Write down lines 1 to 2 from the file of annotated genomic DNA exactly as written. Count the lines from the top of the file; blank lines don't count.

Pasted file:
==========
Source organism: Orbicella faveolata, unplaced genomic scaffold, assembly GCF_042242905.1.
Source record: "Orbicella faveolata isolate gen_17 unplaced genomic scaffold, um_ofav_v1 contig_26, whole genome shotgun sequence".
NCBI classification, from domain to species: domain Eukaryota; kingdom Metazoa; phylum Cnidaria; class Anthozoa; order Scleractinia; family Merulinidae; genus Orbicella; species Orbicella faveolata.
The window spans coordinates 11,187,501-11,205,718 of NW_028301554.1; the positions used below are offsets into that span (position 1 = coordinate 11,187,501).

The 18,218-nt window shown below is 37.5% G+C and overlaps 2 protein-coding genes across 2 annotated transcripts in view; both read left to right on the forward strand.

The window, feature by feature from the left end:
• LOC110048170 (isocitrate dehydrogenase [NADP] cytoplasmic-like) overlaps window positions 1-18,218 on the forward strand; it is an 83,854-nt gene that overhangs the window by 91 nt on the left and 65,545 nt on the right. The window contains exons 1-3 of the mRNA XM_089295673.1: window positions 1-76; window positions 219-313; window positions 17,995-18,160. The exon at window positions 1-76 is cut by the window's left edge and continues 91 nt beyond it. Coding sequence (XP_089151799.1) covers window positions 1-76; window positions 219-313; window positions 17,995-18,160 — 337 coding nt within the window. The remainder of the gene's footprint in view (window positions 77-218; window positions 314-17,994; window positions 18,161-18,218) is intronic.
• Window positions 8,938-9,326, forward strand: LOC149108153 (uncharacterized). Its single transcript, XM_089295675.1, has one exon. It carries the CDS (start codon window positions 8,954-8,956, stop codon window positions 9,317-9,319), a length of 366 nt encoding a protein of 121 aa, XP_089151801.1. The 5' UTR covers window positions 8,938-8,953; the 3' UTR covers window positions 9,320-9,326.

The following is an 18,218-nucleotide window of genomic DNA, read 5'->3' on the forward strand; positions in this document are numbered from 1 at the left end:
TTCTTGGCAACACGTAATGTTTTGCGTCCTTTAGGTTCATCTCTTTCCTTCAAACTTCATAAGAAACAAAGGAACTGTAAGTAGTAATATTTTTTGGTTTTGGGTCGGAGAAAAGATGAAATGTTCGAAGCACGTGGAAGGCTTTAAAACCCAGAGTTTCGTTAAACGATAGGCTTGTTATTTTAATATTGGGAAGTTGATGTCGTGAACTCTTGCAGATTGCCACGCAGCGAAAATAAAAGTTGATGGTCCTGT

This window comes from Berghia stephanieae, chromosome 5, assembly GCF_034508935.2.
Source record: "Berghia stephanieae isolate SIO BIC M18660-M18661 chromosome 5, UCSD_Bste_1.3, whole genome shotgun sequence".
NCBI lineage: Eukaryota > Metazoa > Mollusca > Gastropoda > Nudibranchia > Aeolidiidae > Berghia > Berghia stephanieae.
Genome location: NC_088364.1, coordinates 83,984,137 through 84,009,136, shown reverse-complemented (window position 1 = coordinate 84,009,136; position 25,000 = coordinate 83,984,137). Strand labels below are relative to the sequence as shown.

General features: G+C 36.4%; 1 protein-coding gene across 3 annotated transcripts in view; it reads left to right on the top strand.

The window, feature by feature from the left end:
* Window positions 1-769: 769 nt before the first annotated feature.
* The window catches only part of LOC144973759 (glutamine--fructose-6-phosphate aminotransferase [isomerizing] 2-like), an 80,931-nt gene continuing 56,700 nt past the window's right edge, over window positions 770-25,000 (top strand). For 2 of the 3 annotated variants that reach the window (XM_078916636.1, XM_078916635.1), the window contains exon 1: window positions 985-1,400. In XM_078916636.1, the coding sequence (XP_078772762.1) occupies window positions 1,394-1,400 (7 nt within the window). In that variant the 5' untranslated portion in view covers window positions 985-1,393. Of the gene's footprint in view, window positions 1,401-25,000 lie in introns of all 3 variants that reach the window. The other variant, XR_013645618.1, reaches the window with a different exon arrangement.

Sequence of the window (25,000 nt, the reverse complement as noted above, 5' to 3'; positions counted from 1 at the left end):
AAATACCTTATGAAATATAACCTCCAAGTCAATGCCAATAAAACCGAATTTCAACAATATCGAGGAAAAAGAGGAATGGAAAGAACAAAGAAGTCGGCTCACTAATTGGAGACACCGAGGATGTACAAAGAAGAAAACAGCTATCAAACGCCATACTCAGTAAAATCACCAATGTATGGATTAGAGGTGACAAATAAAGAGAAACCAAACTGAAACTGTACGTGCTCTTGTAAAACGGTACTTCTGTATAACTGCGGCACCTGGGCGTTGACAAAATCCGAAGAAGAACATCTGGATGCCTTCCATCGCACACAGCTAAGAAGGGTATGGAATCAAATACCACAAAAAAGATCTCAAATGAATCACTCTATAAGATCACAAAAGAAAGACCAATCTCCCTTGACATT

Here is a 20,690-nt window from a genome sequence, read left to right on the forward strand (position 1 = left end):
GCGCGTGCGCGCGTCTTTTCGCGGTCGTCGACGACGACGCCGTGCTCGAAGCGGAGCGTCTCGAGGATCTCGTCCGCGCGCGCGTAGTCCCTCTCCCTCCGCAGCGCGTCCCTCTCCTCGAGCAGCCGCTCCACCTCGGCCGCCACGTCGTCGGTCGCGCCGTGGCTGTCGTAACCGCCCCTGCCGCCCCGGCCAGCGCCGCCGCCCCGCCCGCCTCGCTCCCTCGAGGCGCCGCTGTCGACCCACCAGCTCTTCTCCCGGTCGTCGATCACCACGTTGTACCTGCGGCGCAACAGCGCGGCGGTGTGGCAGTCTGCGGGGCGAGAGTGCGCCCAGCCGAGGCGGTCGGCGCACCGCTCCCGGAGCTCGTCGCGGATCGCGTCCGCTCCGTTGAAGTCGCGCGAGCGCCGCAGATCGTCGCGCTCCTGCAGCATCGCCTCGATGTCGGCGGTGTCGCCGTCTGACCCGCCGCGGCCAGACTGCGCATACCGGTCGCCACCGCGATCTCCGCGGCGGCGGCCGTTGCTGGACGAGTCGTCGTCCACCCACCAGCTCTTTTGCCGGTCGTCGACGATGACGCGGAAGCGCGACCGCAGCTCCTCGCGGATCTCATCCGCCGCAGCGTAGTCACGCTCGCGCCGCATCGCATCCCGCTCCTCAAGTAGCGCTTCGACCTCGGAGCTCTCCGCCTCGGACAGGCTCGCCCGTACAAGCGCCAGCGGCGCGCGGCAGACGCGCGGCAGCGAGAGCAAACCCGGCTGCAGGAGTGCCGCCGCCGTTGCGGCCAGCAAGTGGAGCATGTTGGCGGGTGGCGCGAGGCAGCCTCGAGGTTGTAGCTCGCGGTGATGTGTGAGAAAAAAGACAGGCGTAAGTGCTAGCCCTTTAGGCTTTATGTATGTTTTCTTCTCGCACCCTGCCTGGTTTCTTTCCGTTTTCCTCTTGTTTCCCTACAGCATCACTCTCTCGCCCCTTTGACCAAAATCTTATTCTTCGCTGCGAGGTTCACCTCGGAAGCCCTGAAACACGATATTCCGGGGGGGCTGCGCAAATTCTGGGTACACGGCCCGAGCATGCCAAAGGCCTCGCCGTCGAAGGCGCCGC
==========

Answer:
Source organism: Orbicella faveolata, unplaced genomic scaffold, assembly GCF_042242905.1.
Source record: "Orbicella faveolata isolate gen_17 unplaced genomic scaffold, um_ofav_v1 contig_26, whole genome shotgun sequence".